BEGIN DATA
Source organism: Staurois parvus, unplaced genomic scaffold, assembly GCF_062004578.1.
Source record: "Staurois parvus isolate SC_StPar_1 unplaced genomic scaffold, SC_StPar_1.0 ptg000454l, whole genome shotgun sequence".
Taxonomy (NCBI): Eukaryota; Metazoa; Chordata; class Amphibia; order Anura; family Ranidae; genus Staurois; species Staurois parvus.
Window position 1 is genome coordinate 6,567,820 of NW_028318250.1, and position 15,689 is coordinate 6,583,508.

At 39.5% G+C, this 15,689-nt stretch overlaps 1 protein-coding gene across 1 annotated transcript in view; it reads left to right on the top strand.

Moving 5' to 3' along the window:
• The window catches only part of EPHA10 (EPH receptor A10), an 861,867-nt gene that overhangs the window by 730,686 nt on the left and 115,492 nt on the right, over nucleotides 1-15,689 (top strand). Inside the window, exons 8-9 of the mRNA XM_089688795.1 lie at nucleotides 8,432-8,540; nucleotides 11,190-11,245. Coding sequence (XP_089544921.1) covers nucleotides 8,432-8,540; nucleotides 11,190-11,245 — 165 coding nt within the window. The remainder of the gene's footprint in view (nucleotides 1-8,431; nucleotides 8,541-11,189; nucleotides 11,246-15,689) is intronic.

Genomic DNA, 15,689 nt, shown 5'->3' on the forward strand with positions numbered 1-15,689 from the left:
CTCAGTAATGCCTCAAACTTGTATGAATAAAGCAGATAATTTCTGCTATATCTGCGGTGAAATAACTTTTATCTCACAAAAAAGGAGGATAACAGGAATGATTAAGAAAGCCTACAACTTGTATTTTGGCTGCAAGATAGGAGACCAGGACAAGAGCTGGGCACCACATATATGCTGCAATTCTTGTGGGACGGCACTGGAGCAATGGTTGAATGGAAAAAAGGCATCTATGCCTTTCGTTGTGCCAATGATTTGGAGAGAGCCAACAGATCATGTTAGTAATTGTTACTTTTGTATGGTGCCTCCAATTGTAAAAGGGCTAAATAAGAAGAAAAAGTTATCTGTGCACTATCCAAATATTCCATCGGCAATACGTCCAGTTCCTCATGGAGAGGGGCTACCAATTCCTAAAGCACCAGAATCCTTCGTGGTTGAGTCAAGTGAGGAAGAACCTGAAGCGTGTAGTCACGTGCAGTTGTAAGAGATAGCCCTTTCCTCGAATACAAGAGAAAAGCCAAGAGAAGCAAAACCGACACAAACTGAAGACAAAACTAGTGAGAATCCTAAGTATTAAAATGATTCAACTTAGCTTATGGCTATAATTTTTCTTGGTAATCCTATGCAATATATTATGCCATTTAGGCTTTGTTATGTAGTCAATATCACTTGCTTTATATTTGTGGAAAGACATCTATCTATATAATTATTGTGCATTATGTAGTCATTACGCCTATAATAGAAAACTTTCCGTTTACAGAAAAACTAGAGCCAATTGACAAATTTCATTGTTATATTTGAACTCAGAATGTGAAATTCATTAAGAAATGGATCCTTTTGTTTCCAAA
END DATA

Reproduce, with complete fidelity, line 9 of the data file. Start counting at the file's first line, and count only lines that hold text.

CTCAGTAATGCCTCAAACTTGTATGAATAAAGCAGATAATTTCTGCTATATCTGCGGTGAAATAACTTTTATCTCACAAAAAAGGAGGATAACAGGAATGATTAAGAAAGCCTACAACTTGTATTTTGGCTGCAAGATAGGAGACCAGGACAAGAGCTGGGCACCACATATATGCTGCAATTCTTGTGGGACGGCACTGGAGCAATGGTTGAATGGAAAAAAGGCATCTATGCCTTTCGTTGTGCCAATGATTTGGAGAGAGCCAACAGATCATGTTAGTAATTGTTACTTTTGTATGGTGCCTCCAATTGTAAAAGGGCTAAATAAGAAGAAAAAGTTATCTGTGCACTATCCAAATATTCCATCGGCAATACGTCCAGTTCCTCATGGAGAGGGGCTACCAATTCCTAAAGCACCAGAATCCTTCGTGGTTGAGTCAAGTGAGGAAGAACCTGAAGCGTGTAGTCACGTGCAGTTGTAAGAGATAGCCCTTTCCTCGAATACAAGAGAAAAGCCAAGAGAAGCAAAACCGACACAAACTGAAGACAAAACTAGTGAGAATCCTAAGTATTAAAATGATTCAACTTAGCTTATGGCTATAATTTTTCTTGGTAATCCTATGCAATATATTATGCCATTTAGGCTTTGTTATGTAGTCAATATCACTTGCTTTATATTTGTGGAAAGACATCTATCTATATAATTATTGTGCATTATGTAGTCATTACGCCTATAATAGAAAACTTTCCGTTTACAGAAAAACTAGAGCCAATTGACAAATTTCATTGTTATATTTGAACTCAGAATGTGAAATTCATTAAGAAATGGATCCTTTTGTTTCCAAA